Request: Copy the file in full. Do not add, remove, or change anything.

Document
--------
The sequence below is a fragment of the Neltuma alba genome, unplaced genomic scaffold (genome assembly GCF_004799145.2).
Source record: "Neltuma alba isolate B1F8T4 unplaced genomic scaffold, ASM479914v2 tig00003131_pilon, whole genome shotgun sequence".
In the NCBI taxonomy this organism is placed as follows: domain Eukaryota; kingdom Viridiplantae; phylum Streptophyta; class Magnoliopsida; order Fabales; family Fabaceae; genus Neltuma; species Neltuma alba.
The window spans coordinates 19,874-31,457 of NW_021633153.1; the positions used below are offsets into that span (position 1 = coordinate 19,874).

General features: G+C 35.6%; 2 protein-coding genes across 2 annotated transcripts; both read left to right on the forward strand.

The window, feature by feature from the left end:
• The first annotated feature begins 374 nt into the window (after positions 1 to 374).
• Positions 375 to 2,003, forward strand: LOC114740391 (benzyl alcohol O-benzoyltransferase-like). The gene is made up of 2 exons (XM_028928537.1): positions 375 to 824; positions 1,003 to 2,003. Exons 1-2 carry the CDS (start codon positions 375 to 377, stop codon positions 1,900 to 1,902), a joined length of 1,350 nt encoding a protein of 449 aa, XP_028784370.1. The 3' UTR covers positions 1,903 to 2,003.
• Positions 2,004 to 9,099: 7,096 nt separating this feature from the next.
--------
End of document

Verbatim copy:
The sequence below is a fragment of the Neltuma alba genome, unplaced genomic scaffold (genome assembly GCF_004799145.2).
Source record: "Neltuma alba isolate B1F8T4 unplaced genomic scaffold, ASM479914v2 tig00003131_pilon, whole genome shotgun sequence".
In the NCBI taxonomy this organism is placed as follows: domain Eukaryota; kingdom Viridiplantae; phylum Streptophyta; class Magnoliopsida; order Fabales; family Fabaceae; genus Neltuma; species Neltuma alba.
The window spans coordinates 19,874-31,457 of NW_021633153.1; the positions used below are offsets into that span (position 1 = coordinate 19,874).

General features: G+C 35.6%; 2 protein-coding genes across 2 annotated transcripts; both read left to right on the forward strand.

The window, feature by feature from the left end:
• The first annotated feature begins 374 nt into the window (after positions 1 to 374).
• Positions 375 to 2,003, forward strand: LOC114740391 (benzyl alcohol O-benzoyltransferase-like). The gene is made up of 2 exons (XM_028928537.1): positions 375 to 824; positions 1,003 to 2,003. Exons 1-2 carry the CDS (start codon positions 375 to 377, stop codon positions 1,900 to 1,902), a joined length of 1,350 nt encoding a protein of 449 aa, XP_028784370.1. The 3' UTR covers positions 1,903 to 2,003.
• Positions 2,004 to 9,099: 7,096 nt separating this feature from the next.